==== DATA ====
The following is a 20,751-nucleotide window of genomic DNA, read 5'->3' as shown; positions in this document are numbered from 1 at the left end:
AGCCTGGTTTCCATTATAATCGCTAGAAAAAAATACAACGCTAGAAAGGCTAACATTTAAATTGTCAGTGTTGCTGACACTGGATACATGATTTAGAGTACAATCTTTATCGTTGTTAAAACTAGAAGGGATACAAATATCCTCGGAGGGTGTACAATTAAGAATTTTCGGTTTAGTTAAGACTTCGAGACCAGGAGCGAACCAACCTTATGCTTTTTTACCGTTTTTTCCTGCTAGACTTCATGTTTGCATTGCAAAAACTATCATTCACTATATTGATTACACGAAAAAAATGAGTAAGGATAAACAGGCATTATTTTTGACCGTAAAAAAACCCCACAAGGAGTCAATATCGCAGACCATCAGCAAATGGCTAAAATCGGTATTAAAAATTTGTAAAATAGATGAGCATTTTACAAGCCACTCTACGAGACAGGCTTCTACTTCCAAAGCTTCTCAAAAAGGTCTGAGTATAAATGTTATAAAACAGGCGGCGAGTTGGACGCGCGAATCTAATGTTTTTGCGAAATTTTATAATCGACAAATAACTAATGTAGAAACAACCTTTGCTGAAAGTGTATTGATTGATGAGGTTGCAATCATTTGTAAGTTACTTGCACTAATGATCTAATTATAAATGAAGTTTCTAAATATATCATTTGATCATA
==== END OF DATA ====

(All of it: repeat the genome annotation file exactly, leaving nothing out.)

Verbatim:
The following is a 20,751-nucleotide window of genomic DNA, read 5'->3' as shown; positions in this document are numbered from 1 at the left end:
AGCCTGGTTTCCATTATAATCGCTAGAAAAAAATACAACGCTAGAAAGGCTAACATTTAAATTGTCAGTGTTGCTGACACTGGATACATGATTTAGAGTACAATCTTTATCGTTGTTAAAACTAGAAGGGATACAAATATCCTCGGAGGGTGTACAATTAAGAATTTTCGGTTTAGTTAAGACTTCGAGACCAGGAGCGAACCAACCTTATGCTTTTTTACCGTTTTTTCCTGCTAGACTTCATGTTTGCATTGCAAAAACTATCATTCACTATATTGATTACACGAAAAAAATGAGTAAGGATAAACAGGCATTATTTTTGACCGTAAAAAAACCCCACAAGGAGTCAATATCGCAGACCATCAGCAAATGGCTAAAATCGGTATTAAAAATTTGTAAAATAGATGAGCATTTTACAAGCCACTCTACGAGACAGGCTTCTACTTCCAAAGCTTCTCAAAAAGGTCTGAGTATAAATGTTATAAAACAGGCGGCGAGTTGGACGCGCGAATCTAATGTTTTTGCGAAATTTTATAATCGACAAATAACTAATGTAGAAACAACCTTTGCTGAAAGTGTATTGATTGATGAGGTTGCAATCATTTGTAAGTTACTTGCACTAATGATCTAATTATAAATGAAGTTTCTAAATATATCATTTGATCATA